DENNIS ODA / DODA@STARBULLETIN.COM
Jaime Kataoka received an HMSA Kaimana scholarship yesterday during a banquet at the Koolau Golf Club.
Teen's success would make dad proud
Jaime Kataoka excels after her father's killing by a co-worker in 1999
A crazed gunman ended Ronald Kataoka's life more than six years ago, but no act of violence could destroy the influence the devoted dad already had on his young daughter.
Now 18, Jaime Kataoka will leave her Mililani home soon and head off to college in California with a long list of accomplishments in music, tennis and volunteering -- all seeds planted by her father.
On Nov. 2, 1999, Ronald Kataoka, 50, and six other Xerox Corp. employees were gunned down by co-worker Byran Uyesugi in a Nimitz Highway office building.
Jaime does not like to talk about that day, but her father is still a big part of her life.
"I just want to make my dad proud," she says.
She has given him and her mom, Lynn, plenty of reasons for pride.
Yesterday, she was awarded a $2,000 scholarship from the Hawaii Medical Services Association Kaimana Awards & Scholarship Program. It is one of five athletic and academic scholarships she earned.
After the death of her father, who helped teach her to play the piano, Jaime immersed herself in music, later becoming the first-seat violinist of the Mililani High School symphony orchestra.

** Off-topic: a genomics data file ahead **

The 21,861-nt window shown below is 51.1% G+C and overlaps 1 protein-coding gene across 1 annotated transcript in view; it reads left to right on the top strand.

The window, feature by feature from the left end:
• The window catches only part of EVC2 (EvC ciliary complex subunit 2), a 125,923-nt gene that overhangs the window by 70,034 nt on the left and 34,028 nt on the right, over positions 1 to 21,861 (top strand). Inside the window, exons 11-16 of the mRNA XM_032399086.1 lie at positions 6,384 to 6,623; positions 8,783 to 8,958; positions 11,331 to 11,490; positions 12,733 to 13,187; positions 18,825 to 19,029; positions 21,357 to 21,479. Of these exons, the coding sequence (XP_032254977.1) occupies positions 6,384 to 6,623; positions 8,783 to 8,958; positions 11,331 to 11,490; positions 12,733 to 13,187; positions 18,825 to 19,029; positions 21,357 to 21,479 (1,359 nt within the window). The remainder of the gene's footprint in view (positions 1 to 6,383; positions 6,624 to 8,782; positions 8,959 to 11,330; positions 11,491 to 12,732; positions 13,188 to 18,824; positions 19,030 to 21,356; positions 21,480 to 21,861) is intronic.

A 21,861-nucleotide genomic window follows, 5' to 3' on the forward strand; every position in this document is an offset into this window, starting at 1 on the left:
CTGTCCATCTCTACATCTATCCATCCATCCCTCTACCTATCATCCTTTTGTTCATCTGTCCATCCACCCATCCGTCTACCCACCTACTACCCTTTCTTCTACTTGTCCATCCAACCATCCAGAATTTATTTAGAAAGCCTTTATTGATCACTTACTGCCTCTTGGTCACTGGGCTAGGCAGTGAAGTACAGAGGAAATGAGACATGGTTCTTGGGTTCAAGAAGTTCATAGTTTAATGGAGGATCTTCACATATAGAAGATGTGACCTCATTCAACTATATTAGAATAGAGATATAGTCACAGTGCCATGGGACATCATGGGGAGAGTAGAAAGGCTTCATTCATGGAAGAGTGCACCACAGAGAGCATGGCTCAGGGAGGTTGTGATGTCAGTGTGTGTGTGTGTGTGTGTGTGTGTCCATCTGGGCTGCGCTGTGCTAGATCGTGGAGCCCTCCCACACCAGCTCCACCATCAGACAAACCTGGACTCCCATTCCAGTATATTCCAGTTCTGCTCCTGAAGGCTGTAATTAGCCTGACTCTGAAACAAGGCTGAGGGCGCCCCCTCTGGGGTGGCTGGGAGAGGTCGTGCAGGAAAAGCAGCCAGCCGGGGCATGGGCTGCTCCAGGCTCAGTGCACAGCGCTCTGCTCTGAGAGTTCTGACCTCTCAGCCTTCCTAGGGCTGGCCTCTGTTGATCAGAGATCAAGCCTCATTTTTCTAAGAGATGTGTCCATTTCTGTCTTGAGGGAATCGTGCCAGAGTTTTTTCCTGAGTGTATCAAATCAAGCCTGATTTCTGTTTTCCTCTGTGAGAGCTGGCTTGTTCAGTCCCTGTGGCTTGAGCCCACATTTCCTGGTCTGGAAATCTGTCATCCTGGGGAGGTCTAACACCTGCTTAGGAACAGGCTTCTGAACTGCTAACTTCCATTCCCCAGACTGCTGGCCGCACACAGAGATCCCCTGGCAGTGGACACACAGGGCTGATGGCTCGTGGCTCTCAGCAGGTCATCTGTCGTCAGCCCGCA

"I'm able to express myself through music, which has always been my No. 1 passion," she said.
Jaime also turned her childhood memories of playing tennis with her father into a lifelong sport, joining her high school tennis team.
"She was my most valuable player this year," coach May Ann Beamer said. "She is very disciplined and determined to be the best."
Beamer noted the advanced skill level that Jaime showed as a freshman three years ago. A few months into her first season, Jaime was promoted to the varsity team, where she became co-captain by her junior year.
Her swift hands and level-headed attitude helped qualify her for the state tennis championships in Kauai this year, Beamer said. She joined her high school's championship team while competing in the doubles tennis match.
As her greatest fan, her mother is at every tennis match.
"Despite everything that has gone on in her life, she managed to pull together," Lynn said.
Lynn, who worked as a Xerox trainer for 20 years, said she also enjoys volunteering with her daughter for various charities -- a family tradition since her husband was alive.
Jaime and her parents often participated in the Xerox Community Involvement Program when she was in elementary school. They spent their weekends making sack lunches for the homeless and walking in numerous charity fundraisers, including the Susan G. Komen Breast Cancer Walk, said Lynn, herself a breast cancer survivor.
"It's such a good feeling to give and not receive anything in return," Jaime said. "I feel like I'm doing my part."
Jaime will continue to play tennis and the violin at San Jose State University, where she plans to begin a double major in psychology and nutrition in August.
"This is a bittersweet time because I wish my husband was here to see her," Lynn said.
"I have been pushing myself to do these things for him," Jaime added. "We have a lot of pictures around the house of my dad. ... I plan to take them with me to San Jose."